BANGKOK – Arjun, an ethnic Gurkha immigrant to Thailand from Myanmar, has sold counterfeit watches for years on the street outside tailors’ shops in Bangkok’s Nana district, where sex workers are ubiquitous.
His customers, mostly tourists, are under no illusions when handling the rhinestone-studded $70 watches. He will try to convince them that his wares are quality fakes: “Not from China! It’s better – from Thailand!”
Without so much as an attempt at haggling by prospective purchasers, he will lower the price to $60 and offers an even bigger discount for bulk purchases. And should a police officer walk past, he would not bat an eyelid.
Bangkok has long been a destination for tourists seeking to buy counterfeit Swiss watches, and the response from the authorities has often been inconsistent. When Lady Gaga, the pop star, tweeted to say she wanted to buy a fake Rolex on her arrival in Bangkok in 2012, she sparked protests and a clampdown on the counterfeiters by the authorities. But a few weeks later, business for vendors was back to normal.
“There’s a big contradiction in attitudes and action here,” says James Evans, an intellectual property lawyer at Tilleke & Gibbins, a Thai law firm. “They are disappointed that somebody with such fame tweets that to try to make a joke – and it clearly did hurt.”
From the Thai authorities’ perspective, clamping down on vendors tackles the problem only on a superficial level. Raids are more effective when carried out on the elusive suppliers and manufacturers of counterfeits.
More than 95 per cent of the world’s counterfeit watches are produced in China, according to the Federation of the Swiss Watch Industry (FH), whose anti-counterfeiting unit includes a specialist section staffed by expert watchmakers to analyse fakes.
Many of those counterfeits make their way to Thailand, though the size of that country’s counterfeit watch market is nearly impossible to quantify, the federation says.
Raids in Thailand have been carried out at a steady rate of between 2,000 and 3,000 a year since 2006, mostly by customs officials, according to the Department of Special Investigation (DSI), Thailand’s equivalent of the US Federal Bureau of Investigation. Thailand’s Department of Intellectual Property held a destruction ceremony in Phuket last year, during which counterfeit goods worth millions of dollars were destroyed.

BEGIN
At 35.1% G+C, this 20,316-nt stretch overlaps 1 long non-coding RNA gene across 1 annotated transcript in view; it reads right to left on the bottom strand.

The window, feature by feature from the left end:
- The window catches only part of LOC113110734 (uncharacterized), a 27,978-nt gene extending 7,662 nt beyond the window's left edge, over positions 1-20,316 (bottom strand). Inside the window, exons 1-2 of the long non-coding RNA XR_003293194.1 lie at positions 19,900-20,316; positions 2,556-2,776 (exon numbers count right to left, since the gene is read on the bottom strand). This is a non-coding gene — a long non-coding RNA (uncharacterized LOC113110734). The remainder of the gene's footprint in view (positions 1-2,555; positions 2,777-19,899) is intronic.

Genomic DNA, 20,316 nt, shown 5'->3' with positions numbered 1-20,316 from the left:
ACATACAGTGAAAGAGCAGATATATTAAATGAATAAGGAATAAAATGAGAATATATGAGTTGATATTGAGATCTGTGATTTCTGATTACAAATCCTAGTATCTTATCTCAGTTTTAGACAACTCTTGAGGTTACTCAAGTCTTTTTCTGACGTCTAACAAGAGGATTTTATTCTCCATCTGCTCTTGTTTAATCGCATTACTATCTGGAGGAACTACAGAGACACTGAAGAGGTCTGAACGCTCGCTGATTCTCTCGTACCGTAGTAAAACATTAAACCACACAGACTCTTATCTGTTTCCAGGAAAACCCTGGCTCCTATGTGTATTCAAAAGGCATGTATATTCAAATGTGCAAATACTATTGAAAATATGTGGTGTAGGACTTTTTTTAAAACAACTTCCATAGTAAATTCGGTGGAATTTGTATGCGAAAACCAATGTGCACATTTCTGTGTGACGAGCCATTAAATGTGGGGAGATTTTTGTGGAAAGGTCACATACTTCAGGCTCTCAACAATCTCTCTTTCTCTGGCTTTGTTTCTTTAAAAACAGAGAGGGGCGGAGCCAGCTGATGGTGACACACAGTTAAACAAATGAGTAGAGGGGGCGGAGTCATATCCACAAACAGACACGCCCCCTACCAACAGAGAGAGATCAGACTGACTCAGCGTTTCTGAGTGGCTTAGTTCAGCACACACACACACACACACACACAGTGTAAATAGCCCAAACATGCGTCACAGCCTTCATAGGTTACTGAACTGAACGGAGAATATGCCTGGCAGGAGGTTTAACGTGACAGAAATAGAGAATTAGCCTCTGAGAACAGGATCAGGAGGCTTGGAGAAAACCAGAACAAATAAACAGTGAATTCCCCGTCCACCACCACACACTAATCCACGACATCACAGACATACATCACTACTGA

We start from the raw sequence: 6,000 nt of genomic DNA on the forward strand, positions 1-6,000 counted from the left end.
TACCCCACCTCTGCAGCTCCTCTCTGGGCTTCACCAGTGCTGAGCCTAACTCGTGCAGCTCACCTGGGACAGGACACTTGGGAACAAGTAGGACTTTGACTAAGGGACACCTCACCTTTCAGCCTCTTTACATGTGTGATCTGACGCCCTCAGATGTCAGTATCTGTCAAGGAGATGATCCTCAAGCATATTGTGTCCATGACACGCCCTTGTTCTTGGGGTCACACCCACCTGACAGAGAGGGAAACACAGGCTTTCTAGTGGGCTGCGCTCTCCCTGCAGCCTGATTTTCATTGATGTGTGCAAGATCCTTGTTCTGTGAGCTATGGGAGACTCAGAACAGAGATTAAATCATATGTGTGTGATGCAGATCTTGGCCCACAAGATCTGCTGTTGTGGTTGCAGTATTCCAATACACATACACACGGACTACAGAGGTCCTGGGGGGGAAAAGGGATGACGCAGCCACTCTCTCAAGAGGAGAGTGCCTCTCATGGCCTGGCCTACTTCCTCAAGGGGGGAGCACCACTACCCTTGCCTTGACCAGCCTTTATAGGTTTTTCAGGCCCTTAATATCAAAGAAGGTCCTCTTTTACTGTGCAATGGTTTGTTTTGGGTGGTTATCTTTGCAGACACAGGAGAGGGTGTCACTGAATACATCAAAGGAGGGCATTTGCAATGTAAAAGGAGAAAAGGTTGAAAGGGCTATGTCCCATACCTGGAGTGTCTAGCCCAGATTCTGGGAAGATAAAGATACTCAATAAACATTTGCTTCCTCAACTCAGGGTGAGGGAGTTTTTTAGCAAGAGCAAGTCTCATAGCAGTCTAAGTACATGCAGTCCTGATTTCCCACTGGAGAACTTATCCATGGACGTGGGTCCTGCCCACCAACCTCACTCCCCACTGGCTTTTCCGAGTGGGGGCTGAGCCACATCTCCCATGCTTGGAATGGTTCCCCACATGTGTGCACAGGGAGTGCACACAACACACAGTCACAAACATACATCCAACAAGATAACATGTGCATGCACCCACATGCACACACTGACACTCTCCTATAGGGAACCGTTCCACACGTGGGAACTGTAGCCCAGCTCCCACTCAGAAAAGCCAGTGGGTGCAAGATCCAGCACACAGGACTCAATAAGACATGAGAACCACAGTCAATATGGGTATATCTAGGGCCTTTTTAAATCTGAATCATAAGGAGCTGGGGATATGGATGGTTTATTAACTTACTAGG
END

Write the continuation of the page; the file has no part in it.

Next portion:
Thailand’s central intellectual property and international trade court takes on counterfeiting cases. But, according to the DSI, luxury watches are a low priority for the courts, because fakes do not pose a risk to health or safety – unlike, for example, fake car parts.
Even when watch counterfeiters are prosecuted, the penalties are considered lenient, says Mr Evans. “The maximum penalties are so rarely handed out, and even if they are, they’re too low.”
The Office of the United States Trade Representative’s Special 301 Report, on arrangements in the countries with which the US does business, gives Thailand a low ranking for intellectual property enforcement. A lack of ex officiopowers for customs agents was among the reasons cited.
A military coup in May has caused further frustrations. Mr Evans says that while Thailand’s National IPR Center of Enforcement was established last year to address enforcement issues, momentum with government agencies has slowed.
“It’s more difficult to carry out raids, more difficult to get authorities involved, and even the pieces of legislation that were close to being finalised are on hold,” he says.
These include an amendment to the Trademark Act, as well as seven other pieces of intellectual property-related laws that cannot be passed without a functioning legislature.
It is also difficult for luxury brands to claim damages for lost revenue, because counterfeiters are not targeting the same customers as those for legitimate goods.
According to the FH, Thailand ranked 16th in the world in 2013 for Swiss watch imports and has maintained a steady ranking for years, despite its counterfeit market. Hong Kong and China top the rankings for both legal and illegal markets.
“We are very concerned about counterfeits, but somehow we cannot control [them],” says Omega’s Thailand brand manager. “If we try to do something about it, we have to go through a cumbersome process in court. We just have to do our best to make our brand successful in legal retailers.”
Nevertheless, the FH estimates losses from intellectual property infringement in the luxury watch market amount to SFr1bn a year. Yves Bugmann, head of the federation’s legal division, admits the problem is difficult to tackle, but he says it is a question of willingness.
“Counterfeiting should be punished no matter what,” he says. “We work with the Thai authorities and they do good work, but it’s a question of human resources, and how many of those they want to engage in this fight.
“I understand there are other tasks they have to do, but in most places in Thailand you can easily buy counterfeit Swiss watches, so they could do more.”
Meanwhile, back in Bangkok’s Nana district, trade is brisk for Arjun. In the past, he and his fellow vendors have been forced to pay fines after intermittent clampdowns, but he says plentiful supply means he is no longer worried.
“We get our merchandise not far from Bangkok; we don’t even have to cross borders,” he says.